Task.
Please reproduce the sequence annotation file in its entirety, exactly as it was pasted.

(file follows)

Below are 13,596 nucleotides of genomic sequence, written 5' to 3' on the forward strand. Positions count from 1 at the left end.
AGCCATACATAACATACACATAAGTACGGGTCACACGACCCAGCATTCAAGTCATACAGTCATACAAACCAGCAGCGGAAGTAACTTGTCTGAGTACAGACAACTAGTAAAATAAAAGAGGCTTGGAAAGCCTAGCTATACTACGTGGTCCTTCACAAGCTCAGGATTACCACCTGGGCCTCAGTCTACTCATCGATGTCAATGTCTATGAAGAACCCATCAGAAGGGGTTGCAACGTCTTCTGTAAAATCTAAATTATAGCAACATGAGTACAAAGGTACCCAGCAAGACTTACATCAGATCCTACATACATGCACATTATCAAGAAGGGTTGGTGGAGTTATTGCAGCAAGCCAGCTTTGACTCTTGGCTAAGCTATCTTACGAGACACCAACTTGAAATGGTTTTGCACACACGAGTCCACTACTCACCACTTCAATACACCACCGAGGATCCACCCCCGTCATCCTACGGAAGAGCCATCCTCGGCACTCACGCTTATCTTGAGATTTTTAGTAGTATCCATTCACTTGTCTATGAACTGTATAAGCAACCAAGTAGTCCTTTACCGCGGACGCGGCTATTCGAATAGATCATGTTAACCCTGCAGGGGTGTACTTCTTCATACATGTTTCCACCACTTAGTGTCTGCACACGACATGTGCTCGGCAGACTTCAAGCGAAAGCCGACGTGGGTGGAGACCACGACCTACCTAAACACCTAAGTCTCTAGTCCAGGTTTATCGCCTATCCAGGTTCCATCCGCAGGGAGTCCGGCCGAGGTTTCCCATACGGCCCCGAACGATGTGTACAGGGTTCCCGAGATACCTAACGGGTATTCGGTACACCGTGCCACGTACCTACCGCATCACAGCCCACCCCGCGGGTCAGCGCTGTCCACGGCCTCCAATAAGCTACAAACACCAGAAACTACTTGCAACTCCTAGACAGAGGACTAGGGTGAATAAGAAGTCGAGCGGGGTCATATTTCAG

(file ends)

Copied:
Below are 13,596 nucleotides of genomic sequence, written 5' to 3' on the forward strand. Positions count from 1 at the left end.
AGCCATACATAACATACACATAAGTACGGGTCACACGACCCAGCATTCAAGTCATACAGTCATACAAACCAGCAGCGGAAGTAACTTGTCTGAGTACAGACAACTAGTAAAATAAAAGAGGCTTGGAAAGCCTAGCTATACTACGTGGTCCTTCACAAGCTCAGGATTACCACCTGGGCCTCAGTCTACTCATCGATGTCAATGTCTATGAAGAACCCATCAGAAGGGGTTGCAACGTCTTCTGTAAAATCTAAATTATAGCAACATGAGTACAAAGGTACCCAGCAAGACTTACATCAGATCCTACATACATGCACATTATCAAGAAGGGTTGGTGGAGTTATTGCAGCAAGCCAGCTTTGACTCTTGGCTAAGCTATCTTACGAGACACCAACTTGAAATGGTTTTGCACACACGAGTCCACTACTCACCACTTCAATACACCACCGAGGATCCACCCCCGTCATCCTACGGAAGAGCCATCCTCGGCACTCACGCTTATCTTGAGATTTTTAGTAGTATCCATTCACTTGTCTATGAACTGTATAAGCAACCAAGTAGTCCTTTACCGCGGACGCGGCTATTCGAATAGATCATGTTAACCCTGCAGGGGTGTACTTCTTCATACATGTTTCCACCACTTAGTGTCTGCACACGACATGTGCTCGGCAGACTTCAAGCGAAAGCCGACGTGGGTGGAGACCACGACCTACCTAAACACCTAAGTCTCTAGTCCAGGTTTATCGCCTATCCAGGTTCCATCCGCAGGGAGTCCGGCCGAGGTTTCCCATACGGCCCCGAACGATGTGTACAGGGTTCCCGAGATACCTAACGGGTATTCGGTACACCGTGCCACGTACCTACCGCATCACAGCCCACCCCGCGGGTCAGCGCTGTCCACGGCCTCCAATAAGCTACAAACACCAGAAACTACTTGCAACTCCTAGACAGAGGACTAGGGTGAATAAGAAGTCGAGCGGGGTCATATTTCAG